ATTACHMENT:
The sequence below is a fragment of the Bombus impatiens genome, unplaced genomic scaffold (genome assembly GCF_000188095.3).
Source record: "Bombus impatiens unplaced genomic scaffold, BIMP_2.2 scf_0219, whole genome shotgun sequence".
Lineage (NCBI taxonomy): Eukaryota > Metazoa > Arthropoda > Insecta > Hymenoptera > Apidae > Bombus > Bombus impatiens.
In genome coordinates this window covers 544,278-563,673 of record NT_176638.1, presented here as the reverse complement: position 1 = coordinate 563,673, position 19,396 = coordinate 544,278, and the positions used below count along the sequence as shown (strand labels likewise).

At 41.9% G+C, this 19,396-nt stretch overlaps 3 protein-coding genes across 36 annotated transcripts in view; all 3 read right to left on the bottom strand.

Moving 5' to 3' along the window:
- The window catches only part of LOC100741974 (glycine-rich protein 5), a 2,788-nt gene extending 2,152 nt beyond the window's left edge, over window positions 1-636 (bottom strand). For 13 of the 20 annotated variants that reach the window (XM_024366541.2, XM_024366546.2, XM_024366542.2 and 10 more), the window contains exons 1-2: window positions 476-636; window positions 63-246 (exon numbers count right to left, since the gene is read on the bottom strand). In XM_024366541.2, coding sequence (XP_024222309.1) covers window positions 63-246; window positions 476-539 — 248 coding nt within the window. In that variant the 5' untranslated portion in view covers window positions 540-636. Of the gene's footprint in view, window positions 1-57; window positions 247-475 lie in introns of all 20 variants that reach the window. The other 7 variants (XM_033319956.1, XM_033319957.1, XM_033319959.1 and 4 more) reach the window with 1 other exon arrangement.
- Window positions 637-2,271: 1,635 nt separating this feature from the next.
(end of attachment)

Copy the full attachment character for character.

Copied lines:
The sequence below is a fragment of the Bombus impatiens genome, unplaced genomic scaffold (genome assembly GCF_000188095.3).
Source record: "Bombus impatiens unplaced genomic scaffold, BIMP_2.2 scf_0219, whole genome shotgun sequence".
Lineage (NCBI taxonomy): Eukaryota > Metazoa > Arthropoda > Insecta > Hymenoptera > Apidae > Bombus > Bombus impatiens.
In genome coordinates this window covers 544,278-563,673 of record NT_176638.1, presented here as the reverse complement: position 1 = coordinate 563,673, position 19,396 = coordinate 544,278, and the positions used below count along the sequence as shown (strand labels likewise).

At 41.9% G+C, this 19,396-nt stretch overlaps 3 protein-coding genes across 36 annotated transcripts in view; all 3 read right to left on the bottom strand.

Moving 5' to 3' along the window:
- The window catches only part of LOC100741974 (glycine-rich protein 5), a 2,788-nt gene extending 2,152 nt beyond the window's left edge, over window positions 1-636 (bottom strand). For 13 of the 20 annotated variants that reach the window (XM_024366541.2, XM_024366546.2, XM_024366542.2 and 10 more), the window contains exons 1-2: window positions 476-636; window positions 63-246 (exon numbers count right to left, since the gene is read on the bottom strand). In XM_024366541.2, coding sequence (XP_024222309.1) covers window positions 63-246; window positions 476-539 — 248 coding nt within the window. In that variant the 5' untranslated portion in view covers window positions 540-636. Of the gene's footprint in view, window positions 1-57; window positions 247-475 lie in introns of all 20 variants that reach the window. The other 7 variants (XM_033319956.1, XM_033319957.1, XM_033319959.1 and 4 more) reach the window with 1 other exon arrangement.
- Window positions 637-2,271: 1,635 nt separating this feature from the next.